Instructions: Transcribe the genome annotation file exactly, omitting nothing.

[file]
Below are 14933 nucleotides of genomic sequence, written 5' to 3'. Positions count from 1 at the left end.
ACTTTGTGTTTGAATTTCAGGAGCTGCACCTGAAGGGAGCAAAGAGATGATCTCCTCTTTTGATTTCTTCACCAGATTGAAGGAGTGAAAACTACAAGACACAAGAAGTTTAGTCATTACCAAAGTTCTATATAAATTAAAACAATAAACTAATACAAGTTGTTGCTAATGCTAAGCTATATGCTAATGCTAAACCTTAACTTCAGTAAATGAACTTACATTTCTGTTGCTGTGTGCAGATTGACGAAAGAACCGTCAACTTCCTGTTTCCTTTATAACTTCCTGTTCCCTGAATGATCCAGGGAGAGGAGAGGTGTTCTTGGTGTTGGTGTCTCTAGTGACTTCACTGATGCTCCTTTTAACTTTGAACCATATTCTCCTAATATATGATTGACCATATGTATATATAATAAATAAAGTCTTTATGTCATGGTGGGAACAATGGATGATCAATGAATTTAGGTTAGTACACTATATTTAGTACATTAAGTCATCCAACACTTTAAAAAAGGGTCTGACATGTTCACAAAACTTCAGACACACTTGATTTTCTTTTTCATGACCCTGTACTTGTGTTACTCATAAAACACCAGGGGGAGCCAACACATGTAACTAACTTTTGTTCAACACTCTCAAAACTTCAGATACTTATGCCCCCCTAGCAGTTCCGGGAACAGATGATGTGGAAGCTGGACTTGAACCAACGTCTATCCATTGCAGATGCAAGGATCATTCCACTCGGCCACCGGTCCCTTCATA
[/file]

Below are 14933 nucleotides of genomic sequence, written 5' to 3'. Positions count from 1 at the left end.
ACTTTGTGTTTGAATTTCAGGAGCTGCACCTGAAGGGAGCAAAGAGATGATCTCCTCTTTTGATTTCTTCACCAGATTGAAGGAGTGAAAACTACAAGACACAAGAAGTTTAGTCATTACCAAAGTTCTATATAAATTAAAACAATAAACTAATACAAGTTGTTGCTAATGCTAAGCTATATGCTAATGCTAAACCTTAACTTCAGTAAATGAACTTACATTTCTGTTGCTGTGTGCAGATTGACGAAAGAACCGTCAACTTCCTGTTTCCTTTATAACTTCCTGTTCCCTGAATGATCCAGGGAGAGGAGAGGTGTTCTTGGTGTTGGTGTCTCTAGTGACTTCACTGATGCTCCTTTTAACTTTGAACCATATTCTCCTAATATATGATTGACCATATGTATATATAATAAATAAAGTCTTTATGTCATGGTGGGAACAATGGATGATCAATGAATTTAGGTTAGTACACTATATTTAGTACATTAAGTCATCCAACACTTTAAAAAAGGGTCTGACATGTTCACAAAACTTCAGACACACTTGATTTTCTTTTTCATGACCCTGTACTTGTGTTACTCATAAAACACCAGGGGGAGCCAACACATGTAACTAACTTTTGTTCAACACTCTCAAAACTTCAGATACTTATGCCCCCCTAGCAGTTCCGGGAACAGATGATGTGGAAGCTGGACTTGAACCAACGTCTATCCATTGCAGATGCAAGGATCATTCCACTCGGCCACCGGTCCCTTCATA